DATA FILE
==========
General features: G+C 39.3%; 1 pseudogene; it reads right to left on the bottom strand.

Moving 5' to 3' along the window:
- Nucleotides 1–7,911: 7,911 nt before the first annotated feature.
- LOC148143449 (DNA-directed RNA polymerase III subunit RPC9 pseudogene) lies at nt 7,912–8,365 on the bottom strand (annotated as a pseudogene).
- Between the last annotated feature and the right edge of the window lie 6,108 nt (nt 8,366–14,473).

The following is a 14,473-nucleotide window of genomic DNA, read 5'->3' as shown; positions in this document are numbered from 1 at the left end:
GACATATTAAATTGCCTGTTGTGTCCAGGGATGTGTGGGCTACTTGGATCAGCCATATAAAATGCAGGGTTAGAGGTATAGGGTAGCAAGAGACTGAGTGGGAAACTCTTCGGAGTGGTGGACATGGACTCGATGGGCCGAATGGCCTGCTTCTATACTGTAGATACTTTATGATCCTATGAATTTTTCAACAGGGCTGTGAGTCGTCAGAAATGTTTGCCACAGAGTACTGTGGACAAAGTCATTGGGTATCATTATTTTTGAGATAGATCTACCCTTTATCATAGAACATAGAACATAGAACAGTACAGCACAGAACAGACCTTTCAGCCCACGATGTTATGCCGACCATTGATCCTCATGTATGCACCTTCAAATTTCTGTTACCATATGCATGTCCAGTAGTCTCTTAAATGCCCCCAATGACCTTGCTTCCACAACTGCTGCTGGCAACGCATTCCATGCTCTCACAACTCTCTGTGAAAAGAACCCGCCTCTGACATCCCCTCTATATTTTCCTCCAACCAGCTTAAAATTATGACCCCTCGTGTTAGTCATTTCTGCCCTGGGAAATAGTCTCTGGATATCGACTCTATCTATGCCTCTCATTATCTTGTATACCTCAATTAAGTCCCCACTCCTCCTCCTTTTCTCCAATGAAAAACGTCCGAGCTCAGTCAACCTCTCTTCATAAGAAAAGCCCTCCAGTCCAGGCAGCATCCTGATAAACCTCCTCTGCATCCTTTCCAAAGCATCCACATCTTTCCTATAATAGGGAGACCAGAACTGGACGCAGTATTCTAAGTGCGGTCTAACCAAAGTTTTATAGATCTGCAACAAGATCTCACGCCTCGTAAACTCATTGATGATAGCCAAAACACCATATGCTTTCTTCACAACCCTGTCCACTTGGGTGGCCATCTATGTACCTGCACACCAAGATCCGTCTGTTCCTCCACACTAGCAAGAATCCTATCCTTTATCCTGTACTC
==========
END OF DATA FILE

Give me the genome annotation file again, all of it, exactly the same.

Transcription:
General features: G+C 39.3%; 1 pseudogene; it reads right to left on the bottom strand.

Moving 5' to 3' along the window:
- Nucleotides 1–7,911: 7,911 nt before the first annotated feature.
- LOC148143449 (DNA-directed RNA polymerase III subunit RPC9 pseudogene) lies at nt 7,912–8,365 on the bottom strand (annotated as a pseudogene).
- Between the last annotated feature and the right edge of the window lie 6,108 nt (nt 8,366–14,473).

The following is a 14,473-nucleotide window of genomic DNA, read 5'->3' as shown; positions in this document are numbered from 1 at the left end:
GACATATTAAATTGCCTGTTGTGTCCAGGGATGTGTGGGCTACTTGGATCAGCCATATAAAATGCAGGGTTAGAGGTATAGGGTAGCAAGAGACTGAGTGGGAAACTCTTCGGAGTGGTGGACATGGACTCGATGGGCCGAATGGCCTGCTTCTATACTGTAGATACTTTATGATCCTATGAATTTTTCAACAGGGCTGTGAGTCGTCAGAAATGTTTGCCACAGAGTACTGTGGACAAAGTCATTGGGTATCATTATTTTTGAGATAGATCTACCCTTTATCATAGAACATAGAACATAGAACAGTACAGCACAGAACAGACCTTTCAGCCCACGATGTTATGCCGACCATTGATCCTCATGTATGCACCTTCAAATTTCTGTTACCATATGCATGTCCAGTAGTCTCTTAAATGCCCCCAATGACCTTGCTTCCACAACTGCTGCTGGCAACGCATTCCATGCTCTCACAACTCTCTGTGAAAAGAACCCGCCTCTGACATCCCCTCTATATTTTCCTCCAACCAGCTTAAAATTATGACCCCTCGTGTTAGTCATTTCTGCCCTGGGAAATAGTCTCTGGATATCGACTCTATCTATGCCTCTCATTATCTTGTATACCTCAATTAAGTCCCCACTCCTCCTCCTTTTCTCCAATGAAAAACGTCCGAGCTCAGTCAACCTCTCTTCATAAGAAAAGCCCTCCAGTCCAGGCAGCATCCTGATAAACCTCCTCTGCATCCTTTCCAAAGCATCCACATCTTTCCTATAATAGGGAGACCAGAACTGGACGCAGTATTCTAAGTGCGGTCTAACCAAAGTTTTATAGATCTGCAACAAGATCTCACGCCTCGTAAACTCATTGATGATAGCCAAAACACCATATGCTTTCTTCACAACCCTGTCCACTTGGGTGGCCATCTATGTACCTGCACACCAAGATCCGTCTGTTCCTCCACACTAGCAAGAATCCTATCCTTTATCCTGTACTC